“Hashem spoke to Moshe and Aharon and commanded them regarding the Children of Israel….” (6:13)
The Talmud Yerushalmi relates that prior to leaving Mitzrayim, Hashem commanded Moshe to teach Bnei Yisroel the details involved in fulfilling the mitzva of “shiluach avadim” – “emancipation of slaves”. However, the laws connected to slavery were not pertinent to Bnei Yisroel until the laws of Yovel, the Jubilee year came into effect in the Land of Israel, over fifty years later. Why then is this the most opportune time to instruct Bnei Yisroel concerning these laws?
The Talmud states that giving charity on a fast day is the most effective manner to harness the energies of the day. Why is charity essential to fasting? Furthermore, Rashi interjects that the best time to give the charity is immediately after the conclusion of the fast. How does Rashi draw this conclusion?
The most effective way to perform a mitzva which involves human interaction in an act of chesed is to become completely sensitive to the plight of the recipient. A fast day is the most opportune time to empathize with the needy. When a person suffers from the pangs of hunger, he understands the daily struggle of the recipient of his charity. Therefore, Rashi teaches that after the conclusion of the fast, prior to sitting down to a meal, a person should give charity, for this creates the greatest level of empathy for the needy recipient.
When Bnei Yisroel were about to embark upon their passage from slavery to salvation, Hashem commanded Moshe to instruct them regarding the emancipation of slaves. It was at that moment that Bnei Yisroel could internalize the sensitivity required to perform this mitzva. They could empathize with the slave who they were commanded to set free and would treat him with greater sensitivity.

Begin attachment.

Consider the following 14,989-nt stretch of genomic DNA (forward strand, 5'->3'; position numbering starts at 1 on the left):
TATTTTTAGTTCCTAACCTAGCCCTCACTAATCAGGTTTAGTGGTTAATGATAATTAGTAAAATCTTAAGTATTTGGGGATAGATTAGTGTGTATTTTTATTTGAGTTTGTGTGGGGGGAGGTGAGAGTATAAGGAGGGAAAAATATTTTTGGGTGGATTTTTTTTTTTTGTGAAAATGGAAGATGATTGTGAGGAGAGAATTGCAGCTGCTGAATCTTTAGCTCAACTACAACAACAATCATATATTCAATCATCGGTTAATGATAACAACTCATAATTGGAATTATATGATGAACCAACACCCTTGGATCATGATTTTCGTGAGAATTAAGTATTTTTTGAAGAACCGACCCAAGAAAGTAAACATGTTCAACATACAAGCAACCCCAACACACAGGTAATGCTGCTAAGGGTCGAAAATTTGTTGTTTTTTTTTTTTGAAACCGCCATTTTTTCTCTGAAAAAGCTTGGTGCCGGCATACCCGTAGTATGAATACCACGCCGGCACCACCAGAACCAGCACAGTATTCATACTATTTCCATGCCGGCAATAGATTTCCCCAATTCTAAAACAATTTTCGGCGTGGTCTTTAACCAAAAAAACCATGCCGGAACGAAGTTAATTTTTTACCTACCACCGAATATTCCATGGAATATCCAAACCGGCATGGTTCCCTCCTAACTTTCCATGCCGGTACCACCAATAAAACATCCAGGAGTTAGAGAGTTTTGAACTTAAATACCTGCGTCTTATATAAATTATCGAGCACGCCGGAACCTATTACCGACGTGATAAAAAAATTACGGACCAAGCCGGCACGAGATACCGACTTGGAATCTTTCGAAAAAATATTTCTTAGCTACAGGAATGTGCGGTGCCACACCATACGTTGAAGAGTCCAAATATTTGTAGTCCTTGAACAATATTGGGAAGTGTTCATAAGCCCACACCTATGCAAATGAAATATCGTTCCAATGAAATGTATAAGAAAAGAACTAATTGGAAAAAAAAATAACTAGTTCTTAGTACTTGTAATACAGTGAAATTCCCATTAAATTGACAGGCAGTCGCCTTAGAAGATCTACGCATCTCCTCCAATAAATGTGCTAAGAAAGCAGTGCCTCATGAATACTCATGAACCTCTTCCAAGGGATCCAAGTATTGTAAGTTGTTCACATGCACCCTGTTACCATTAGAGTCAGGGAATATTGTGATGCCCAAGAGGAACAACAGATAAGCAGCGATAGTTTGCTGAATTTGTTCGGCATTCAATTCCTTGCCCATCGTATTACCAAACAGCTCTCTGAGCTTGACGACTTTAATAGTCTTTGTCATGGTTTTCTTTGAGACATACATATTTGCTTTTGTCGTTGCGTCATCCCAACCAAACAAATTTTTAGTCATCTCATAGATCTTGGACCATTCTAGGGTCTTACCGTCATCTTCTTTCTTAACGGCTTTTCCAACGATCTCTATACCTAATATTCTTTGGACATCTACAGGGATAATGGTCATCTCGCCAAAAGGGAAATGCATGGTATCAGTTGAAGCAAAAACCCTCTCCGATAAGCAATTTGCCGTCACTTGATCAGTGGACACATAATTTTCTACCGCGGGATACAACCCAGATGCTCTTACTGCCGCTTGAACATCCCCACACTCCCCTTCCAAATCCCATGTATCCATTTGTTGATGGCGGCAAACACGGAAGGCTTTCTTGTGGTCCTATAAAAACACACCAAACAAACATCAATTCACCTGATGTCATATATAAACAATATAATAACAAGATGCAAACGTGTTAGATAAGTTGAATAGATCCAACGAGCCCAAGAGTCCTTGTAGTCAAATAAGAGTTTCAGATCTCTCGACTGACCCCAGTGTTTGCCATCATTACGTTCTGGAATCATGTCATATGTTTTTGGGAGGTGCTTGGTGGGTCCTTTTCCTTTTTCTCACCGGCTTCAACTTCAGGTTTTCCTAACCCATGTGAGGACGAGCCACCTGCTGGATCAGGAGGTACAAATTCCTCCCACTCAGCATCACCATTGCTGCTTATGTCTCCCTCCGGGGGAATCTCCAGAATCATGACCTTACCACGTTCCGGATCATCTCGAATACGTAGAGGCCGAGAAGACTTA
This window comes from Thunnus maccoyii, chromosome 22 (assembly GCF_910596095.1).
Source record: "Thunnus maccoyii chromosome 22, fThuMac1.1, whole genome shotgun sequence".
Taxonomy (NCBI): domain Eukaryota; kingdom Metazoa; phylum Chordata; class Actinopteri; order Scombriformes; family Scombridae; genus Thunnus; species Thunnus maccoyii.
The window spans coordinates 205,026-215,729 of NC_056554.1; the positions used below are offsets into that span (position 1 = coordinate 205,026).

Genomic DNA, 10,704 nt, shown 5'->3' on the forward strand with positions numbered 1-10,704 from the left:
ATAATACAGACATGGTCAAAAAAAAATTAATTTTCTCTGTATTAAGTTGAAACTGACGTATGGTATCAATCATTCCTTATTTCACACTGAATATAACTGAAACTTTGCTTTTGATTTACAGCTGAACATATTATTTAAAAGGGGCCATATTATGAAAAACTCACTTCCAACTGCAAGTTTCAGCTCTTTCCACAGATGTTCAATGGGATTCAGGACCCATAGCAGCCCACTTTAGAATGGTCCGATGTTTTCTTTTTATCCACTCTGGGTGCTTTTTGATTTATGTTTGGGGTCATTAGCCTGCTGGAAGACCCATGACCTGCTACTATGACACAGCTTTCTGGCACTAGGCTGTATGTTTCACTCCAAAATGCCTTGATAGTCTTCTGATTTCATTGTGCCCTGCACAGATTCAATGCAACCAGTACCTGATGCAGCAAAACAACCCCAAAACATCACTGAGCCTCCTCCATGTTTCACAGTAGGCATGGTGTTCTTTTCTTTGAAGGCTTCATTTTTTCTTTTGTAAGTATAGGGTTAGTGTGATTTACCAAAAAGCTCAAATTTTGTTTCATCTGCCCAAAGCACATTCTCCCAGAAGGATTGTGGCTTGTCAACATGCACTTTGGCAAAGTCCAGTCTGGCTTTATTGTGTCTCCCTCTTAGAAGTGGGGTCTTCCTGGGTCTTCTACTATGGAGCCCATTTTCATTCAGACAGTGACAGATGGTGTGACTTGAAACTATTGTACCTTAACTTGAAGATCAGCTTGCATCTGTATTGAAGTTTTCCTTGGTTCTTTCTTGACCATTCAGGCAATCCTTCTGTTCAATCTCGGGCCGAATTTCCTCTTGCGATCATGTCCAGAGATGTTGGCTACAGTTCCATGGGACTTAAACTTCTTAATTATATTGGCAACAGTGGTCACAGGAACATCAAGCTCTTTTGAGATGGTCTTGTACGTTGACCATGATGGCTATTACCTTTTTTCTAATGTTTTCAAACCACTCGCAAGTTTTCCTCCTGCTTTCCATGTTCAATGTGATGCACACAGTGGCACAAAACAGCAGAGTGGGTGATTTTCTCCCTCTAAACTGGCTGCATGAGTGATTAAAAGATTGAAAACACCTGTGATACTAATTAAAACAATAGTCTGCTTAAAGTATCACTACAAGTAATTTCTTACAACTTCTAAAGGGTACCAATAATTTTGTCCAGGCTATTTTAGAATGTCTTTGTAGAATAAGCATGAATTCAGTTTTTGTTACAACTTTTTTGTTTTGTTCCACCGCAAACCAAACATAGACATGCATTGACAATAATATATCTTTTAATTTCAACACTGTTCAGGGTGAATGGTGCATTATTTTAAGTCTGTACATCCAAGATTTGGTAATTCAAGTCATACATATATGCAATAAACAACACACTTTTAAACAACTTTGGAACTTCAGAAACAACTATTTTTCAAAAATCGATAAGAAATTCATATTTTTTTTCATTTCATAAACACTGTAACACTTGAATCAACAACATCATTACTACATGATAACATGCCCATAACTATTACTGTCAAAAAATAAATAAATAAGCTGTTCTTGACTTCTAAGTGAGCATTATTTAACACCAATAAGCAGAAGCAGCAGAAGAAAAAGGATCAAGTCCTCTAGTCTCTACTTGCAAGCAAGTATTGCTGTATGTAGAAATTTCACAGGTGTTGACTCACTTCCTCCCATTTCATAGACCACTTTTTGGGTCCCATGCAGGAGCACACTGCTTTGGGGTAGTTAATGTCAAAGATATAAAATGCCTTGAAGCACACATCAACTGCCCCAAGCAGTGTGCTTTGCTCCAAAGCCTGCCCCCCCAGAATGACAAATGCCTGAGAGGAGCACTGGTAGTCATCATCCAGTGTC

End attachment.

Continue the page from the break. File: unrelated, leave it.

1.Rosh Hashana 3:5
From The Mouth of Babes
“Aharon took Elisheva daughter of Aminadav, sister of Nachshon…”(6:23)
We find the genealogy of Moshe and Aharon in this week’s parsha. The Torah uncharacteristically records not only Aharon’s wife, Elisheva, but her brother Nachshon as well. From this the Talmud derives that if a person desires to know the true nature of his wife-to-be, he should investigate her brothers. It would seem logical to think that in order to discover the nature of a future spouse, a person should investigate her parents. Furthermore, the Talmud on numerous occasions espouses the desirability of a spouse based upon the parents’ qualities. Why then does the verse emphasize investigation of the brother?
An adult is capable of projecting an image which does not truly reflect his or her essence. The facades which people create for themselves make it impossible to assess their true nature. Children are not as sensitive to the need to project an image which will give them good social standing as are adults. Therefore, a child’s behavior generally reflects his true nature. The nature which a child reflects is not only his own, but that of his parents as well, for they mold his behavior patterns during his formative years. Consequently, investigating a woman’s brother is the best way to investigate her parents, for the behavior of the child, impervious to any facade his parents may be hiding behind, reflects every nuance and inflection of the parents’ behavior. The reason why the brother exhibits the parents’ traits to a greater extent than his sister, is that a Jewish girl is, by nature, more reserved, and this may impede the detection of character traits and attitudes imbued in her by her parents. On the other hand, her brother, who is more aggressive and therefore, less reserved, can offer a more comprehensive evaluation of the parents’ attitudes and nature.
1.Bava Kama 110 See however Rashbam
2.See Kiddushin 69-70, Berachos 64b the Talmud describes the importance of marrying a bas Talmid Chacham